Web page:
This blog is a platform where I like to share my inner world of illustration. Here’s a post about something different. It’s about what I do as a 3D concept artist. I thought it might be interesting to share the process. How a commercial project unfolds.
I was brought on by Virtual Point LTD to art direct a spot for VISUfarma’s eye care product. And we dove into the strange world of the iris surface. This is the dramatic tale of what occurs when our eye get’s dry. Ta da dam.
First thing’s first. I read the script and sketched a storyboard (Photoshop).
Our eye surface looks like an alien planet. I had no idea.
I learned that when it comes to describing the details of the intricate microscopic anatomy of eye cells, there’s a lot of guess work involved. Since even with the best microscopes we can’t really see these small cells. Not without morphological profiling (that is…painting them) Otherwise the cells are completely translucent. You’d want the cells transparent. Anything else would not allow vision to accur.
So I had the great privilege of depicting the surface of the human eye. I love drawing eyes. It’s the first thing I draw when I illustrate faces. So needless to say, I was all over it.
After the storyboard is approved by VISUfarma (aka – the client). It was time for the Animatic. To see if the story was comprehensive and to set timing for the animators. I used After Effects.
And then, when the timing felt right it was time to bring the pencil colored frames to life. Style frames.
The look and feel part. My favorite bit. I began with the first frame. The hero. The actual eye.
I received a human head model and tweaked the eyeball to get maximum detail. Added the eye moisture and eye lashes. After the modeling tweaks it was time for texturing. Watch the video to see the process. I made a little test animation. It could be better…But I was in a hurry and lacking render power.
I know….yummy! (color and specular texture)
Now it was time to render the actual surface. The alien planet! So I learned that corneal epithelial cells have millions of tentacles decorating their surface. They’re tiny and transparent. Their job is to keep the liquid in and keep the eye moist. After receiving a model from animator Alon Avrani, I did some research and came to this conclusion.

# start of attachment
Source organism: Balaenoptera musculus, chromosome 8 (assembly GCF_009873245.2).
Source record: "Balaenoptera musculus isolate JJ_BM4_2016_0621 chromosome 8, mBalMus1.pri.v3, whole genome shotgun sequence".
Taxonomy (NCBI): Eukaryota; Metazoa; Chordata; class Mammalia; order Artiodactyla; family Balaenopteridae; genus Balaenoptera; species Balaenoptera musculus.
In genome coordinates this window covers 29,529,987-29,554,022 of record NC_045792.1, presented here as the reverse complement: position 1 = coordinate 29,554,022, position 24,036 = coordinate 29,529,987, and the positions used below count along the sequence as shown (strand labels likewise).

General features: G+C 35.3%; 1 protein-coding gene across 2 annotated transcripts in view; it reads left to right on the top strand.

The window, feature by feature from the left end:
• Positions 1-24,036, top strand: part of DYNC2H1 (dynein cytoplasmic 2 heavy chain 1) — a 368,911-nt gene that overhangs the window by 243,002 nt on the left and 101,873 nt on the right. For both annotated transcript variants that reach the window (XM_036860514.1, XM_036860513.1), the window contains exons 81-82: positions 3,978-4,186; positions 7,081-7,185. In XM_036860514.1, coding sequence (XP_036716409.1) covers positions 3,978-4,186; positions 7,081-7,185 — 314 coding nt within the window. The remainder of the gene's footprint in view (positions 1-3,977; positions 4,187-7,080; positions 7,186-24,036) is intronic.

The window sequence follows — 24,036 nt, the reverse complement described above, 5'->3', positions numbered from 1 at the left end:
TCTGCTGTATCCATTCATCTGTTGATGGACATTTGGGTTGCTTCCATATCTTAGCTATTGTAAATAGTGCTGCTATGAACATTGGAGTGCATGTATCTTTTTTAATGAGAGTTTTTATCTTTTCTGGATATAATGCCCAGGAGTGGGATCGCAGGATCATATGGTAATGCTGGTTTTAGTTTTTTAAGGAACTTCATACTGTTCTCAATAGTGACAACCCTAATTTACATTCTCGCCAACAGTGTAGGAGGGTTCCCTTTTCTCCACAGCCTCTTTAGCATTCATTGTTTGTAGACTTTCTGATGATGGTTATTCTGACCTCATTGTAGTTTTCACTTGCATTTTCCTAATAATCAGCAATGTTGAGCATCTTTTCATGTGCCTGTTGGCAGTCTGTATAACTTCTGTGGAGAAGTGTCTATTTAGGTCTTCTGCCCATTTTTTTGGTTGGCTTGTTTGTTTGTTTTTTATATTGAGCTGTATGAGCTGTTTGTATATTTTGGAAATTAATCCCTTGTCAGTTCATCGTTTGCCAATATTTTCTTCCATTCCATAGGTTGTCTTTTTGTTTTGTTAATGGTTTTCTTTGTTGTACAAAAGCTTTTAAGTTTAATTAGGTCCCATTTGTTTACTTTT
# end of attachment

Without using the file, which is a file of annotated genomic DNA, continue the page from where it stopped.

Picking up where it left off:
And here is what it looks like when eye cells go bad. That’s when you get some dry eye going on. The browns are the dying cells, as dry as can be. A red eye is underway.
The client thought this was too bleak and gloomy. Of course I like bleak. But I tried some other approach. A lighter and more colorful scenario.
Above the surface of this alien planet is a network of molecules. The cure. Eye drops with a special healing drug. No one really knows how this liquid looks like in molecule mode. So this was another render illustrating the look and feel of a drug carrying liquid network.
And here is the molecule network closer up. The client wanted the eye drops to look like a dense network. capable of keeping stable form and land softly on the eye surface where it disposes the drug and heals the injured cells.
Next up is what happens when we reach the actual cells. The mitochondria of the cell is the energy source. When a cell looses it’s vitality the floating organisms shift slowly and the activity almost ceases. When VISUfarma’s drug penetrates the ocular surface down into the cells, the mitochondria reignites like an engine brought to life. So I rendered the atmosphere to shift from cool colors to warm bursting hues. Mimicking the resurrection of the sick cell. The model was handed to me again by the talented Alon Avrani.
The images were rendered in Maya’s Mental ray. In retrospect I would have probably chosen Arnold. I shift from one render engine to another depending on time and computer power. The final images were done using Photoshop.
That is the gist of it. The concept frames were handed over to the animators and I went back home for dinner and relaxation. That is where my job ended and the real work began.
Well to be fair. I hung around the animators and helped out a little. Mostly I gave them a headache, since they were now handed the look the client approved and it was their role to deliver it fully animated. Not an easy task. I’d love to hear how other art directors develop their style and work with a team of animators. So feel free to comment and add to the discussion in the comments or contact me personally via e-mail.
Unfortunately I can’t present the final spot here since I’m under confidence agreement. I will keep you posted if this ever changes.
To conclude. Rendering the human body is a trip into the surreal. As an artist it’s great fun interpreting this wonderful world with free artistic licence. I have designed other body parts, and not all of them were such a treat. Between art directing projects of polip procedures and vaginal contraction methods I confess projects such as the human eye are a true bonus.